The anthology film has always found a comfortable home in the horror genre. From cult classics like Creepshow and Cats Eye to more recent forays like ABCs of Death and Nightmare Cinema, the format has proved fertile ground for the scary short story to thrive. While these efforts have almost never set the box office ablaze, they have handily catered to hungry horror hounds over the years and often grown cult followings. One such example being the Vancouver-shot fright fest, Trick r’ Treat.
Inspired by a similarly themed 1996 animated short, Season’s Greetings by helmer Michael Dougherty, the feature interweaves five stories and sets of characters over one Halloween night in the fictional town of Warren Valley, Ohio. The opening teaser sees young couple Henry and Emma (Tahmoh Penikett and Leslie Bibb) fighting over the former’s obsessive Halloween decorations in their front yard. When the latter decides to take down the display prematurely, her transgression of All Hallows Eve “rules” may attract deadly consequences. Further down the street, stiff-collared school Principal Steven Wilkins (Dylan Baker) provides a more than a few gruesome reasons to check your Halloween candy.
Warren Valley’s unusually festive downtown sees sisters Danielle (Lauren Lee Smith) and shy younger sibling Laurie (Anna Paquin) picking out last-minute costumes for an exclusive all-night party. The latter doesn’t have a date yet, but the poor bastard she does end up bringing may have second thoughts once the full moon comes out. Further out-of-town, we witness four trick-or-treaters coerce introverted Halloween fanatic Rhonda (Samm Todd) into joining them at an old rock quarry where they plan to pay their “respects” to a busload of mentally-challenged kids killed in a bus crash decades ago. But when their intentions prove less than honourable, the trick may in fact be on them.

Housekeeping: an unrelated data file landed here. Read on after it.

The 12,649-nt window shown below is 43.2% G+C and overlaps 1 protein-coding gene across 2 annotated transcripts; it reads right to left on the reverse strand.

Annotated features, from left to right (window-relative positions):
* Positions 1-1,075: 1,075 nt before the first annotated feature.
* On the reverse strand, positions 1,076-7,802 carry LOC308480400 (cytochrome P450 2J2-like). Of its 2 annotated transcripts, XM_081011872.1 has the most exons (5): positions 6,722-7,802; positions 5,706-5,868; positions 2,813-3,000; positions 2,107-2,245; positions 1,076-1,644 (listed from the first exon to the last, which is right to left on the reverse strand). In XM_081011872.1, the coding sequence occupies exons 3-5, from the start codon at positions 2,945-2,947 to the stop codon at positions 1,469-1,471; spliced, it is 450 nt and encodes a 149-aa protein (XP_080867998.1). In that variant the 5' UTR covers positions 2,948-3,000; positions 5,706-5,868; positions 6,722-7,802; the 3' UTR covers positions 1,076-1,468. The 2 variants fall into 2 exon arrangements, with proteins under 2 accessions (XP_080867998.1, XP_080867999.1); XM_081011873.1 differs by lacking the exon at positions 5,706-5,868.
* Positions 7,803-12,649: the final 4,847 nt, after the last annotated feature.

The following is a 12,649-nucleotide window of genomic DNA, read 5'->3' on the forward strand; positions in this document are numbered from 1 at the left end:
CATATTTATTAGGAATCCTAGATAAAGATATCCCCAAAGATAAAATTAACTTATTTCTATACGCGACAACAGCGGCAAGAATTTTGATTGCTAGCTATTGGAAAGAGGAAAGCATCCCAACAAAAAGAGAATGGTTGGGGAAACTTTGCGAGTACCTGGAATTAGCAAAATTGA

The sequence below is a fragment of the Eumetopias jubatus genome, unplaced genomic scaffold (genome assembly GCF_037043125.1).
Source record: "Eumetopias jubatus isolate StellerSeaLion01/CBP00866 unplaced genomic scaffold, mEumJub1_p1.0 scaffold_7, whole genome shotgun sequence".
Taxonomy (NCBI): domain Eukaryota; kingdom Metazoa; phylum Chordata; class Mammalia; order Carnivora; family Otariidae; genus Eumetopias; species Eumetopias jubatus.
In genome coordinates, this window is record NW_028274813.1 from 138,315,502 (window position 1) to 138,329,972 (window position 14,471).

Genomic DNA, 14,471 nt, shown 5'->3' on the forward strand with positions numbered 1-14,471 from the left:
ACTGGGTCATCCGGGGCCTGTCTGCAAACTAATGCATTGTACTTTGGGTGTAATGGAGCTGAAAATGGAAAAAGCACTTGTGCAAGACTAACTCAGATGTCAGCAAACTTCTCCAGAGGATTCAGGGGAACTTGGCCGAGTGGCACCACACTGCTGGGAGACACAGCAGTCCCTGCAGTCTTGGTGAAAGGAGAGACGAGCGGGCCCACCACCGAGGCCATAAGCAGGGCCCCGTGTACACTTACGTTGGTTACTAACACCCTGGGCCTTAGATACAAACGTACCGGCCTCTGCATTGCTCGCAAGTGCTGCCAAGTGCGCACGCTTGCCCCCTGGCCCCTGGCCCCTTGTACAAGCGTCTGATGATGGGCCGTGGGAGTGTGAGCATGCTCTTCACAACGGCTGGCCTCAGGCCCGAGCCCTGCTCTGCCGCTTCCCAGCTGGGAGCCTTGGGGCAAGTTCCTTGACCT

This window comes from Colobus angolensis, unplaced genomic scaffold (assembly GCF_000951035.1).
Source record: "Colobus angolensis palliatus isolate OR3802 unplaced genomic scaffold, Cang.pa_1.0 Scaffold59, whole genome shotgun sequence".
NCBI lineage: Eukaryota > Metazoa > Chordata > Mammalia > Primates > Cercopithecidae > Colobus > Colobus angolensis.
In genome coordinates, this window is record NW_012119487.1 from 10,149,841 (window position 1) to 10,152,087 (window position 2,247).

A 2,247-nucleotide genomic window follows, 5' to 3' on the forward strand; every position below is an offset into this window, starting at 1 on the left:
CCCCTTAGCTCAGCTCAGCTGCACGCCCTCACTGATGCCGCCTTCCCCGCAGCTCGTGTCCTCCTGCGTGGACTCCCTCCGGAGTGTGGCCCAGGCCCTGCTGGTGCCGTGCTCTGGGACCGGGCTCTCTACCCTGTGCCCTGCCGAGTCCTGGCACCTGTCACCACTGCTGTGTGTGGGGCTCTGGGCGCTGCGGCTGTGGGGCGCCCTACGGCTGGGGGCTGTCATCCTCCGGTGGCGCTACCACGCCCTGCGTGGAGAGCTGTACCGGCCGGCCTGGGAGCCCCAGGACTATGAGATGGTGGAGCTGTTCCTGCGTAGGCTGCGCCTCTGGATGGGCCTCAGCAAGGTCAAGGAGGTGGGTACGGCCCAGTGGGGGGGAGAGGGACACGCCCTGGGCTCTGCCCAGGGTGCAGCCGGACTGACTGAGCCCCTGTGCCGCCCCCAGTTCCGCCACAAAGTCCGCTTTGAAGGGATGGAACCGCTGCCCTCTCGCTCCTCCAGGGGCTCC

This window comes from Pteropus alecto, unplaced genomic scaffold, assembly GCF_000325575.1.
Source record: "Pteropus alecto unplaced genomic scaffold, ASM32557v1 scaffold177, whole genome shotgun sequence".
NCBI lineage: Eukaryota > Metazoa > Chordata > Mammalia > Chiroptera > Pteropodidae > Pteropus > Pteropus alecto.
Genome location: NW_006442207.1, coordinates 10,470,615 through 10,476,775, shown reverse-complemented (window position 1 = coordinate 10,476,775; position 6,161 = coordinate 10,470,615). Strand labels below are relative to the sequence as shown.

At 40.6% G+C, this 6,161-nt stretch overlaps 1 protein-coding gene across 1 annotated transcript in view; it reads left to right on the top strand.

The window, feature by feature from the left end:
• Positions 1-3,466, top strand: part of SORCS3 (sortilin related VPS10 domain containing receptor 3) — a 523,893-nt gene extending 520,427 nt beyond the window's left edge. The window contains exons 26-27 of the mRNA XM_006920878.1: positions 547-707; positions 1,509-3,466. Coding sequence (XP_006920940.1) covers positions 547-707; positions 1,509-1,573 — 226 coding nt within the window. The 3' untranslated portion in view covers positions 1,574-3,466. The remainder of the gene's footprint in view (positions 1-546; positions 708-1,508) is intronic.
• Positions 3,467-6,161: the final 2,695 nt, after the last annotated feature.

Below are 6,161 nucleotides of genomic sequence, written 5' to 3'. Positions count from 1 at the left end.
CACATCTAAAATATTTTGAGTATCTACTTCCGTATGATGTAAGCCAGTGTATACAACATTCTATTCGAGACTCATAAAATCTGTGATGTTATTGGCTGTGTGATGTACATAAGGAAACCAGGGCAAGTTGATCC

Wandering throughout these segments is mysterious trick-or-treater Sam, protagonist of the original short and subject of the film’s final and arguably strongest segment. This chapter sees miserable misanthrope Mr. Kreeg (Brian Cox) piss off the wrong trick-or-treater as his trusty shotgun proves useless against the scariest pint-sized serial killer since Chucky. If only he had some candy left…
Denied a proper theatrical release after its completion in 2007, Trick r’ Treat spawned a rabid cult following as it played genre festivals like ScreamFest and Fantasia over the next two years before finally being dumped on DVD in time for Halloween in 2009. I vividly recall it’s trailer being played on a loop when I worked at Blockbuster (remember those?) and had it recommended to me by multiple people over the years. It’s only now, nearly a decade later that I’ve finally got around to it. Does it live up to the praise?
Well…..almost. Perhaps it’s the impossible-to-live-up-to hype that’s built up over a decade, but I’m just not seeing 5-star material here. Don’t get me wrong, it’s a lot of fun and very well-produced, just nothing that makes me go “Wow, that’s a classic bro!”. That being said, there’s plenty of Halloween-flavoured fun to be had here. The mix of American and Canadian cast all have their game faces on and the swiftly-paced stories move from one thrill to the next among the strikingly-shot in hues of orange and black. It’s a solid effort, just not an exceptional one
Even if it falls short of landmark horror film, Trick’ Treat is still a fine addition to the horror anthology genre. When the Halloween season hits be sure to check it out on whatever size screen you can. Just be sure to check your candy first…
Trick r’ Treat can be rented from fine independent video stores like Black Dog in Vancouver and The Lobby in Edmonton.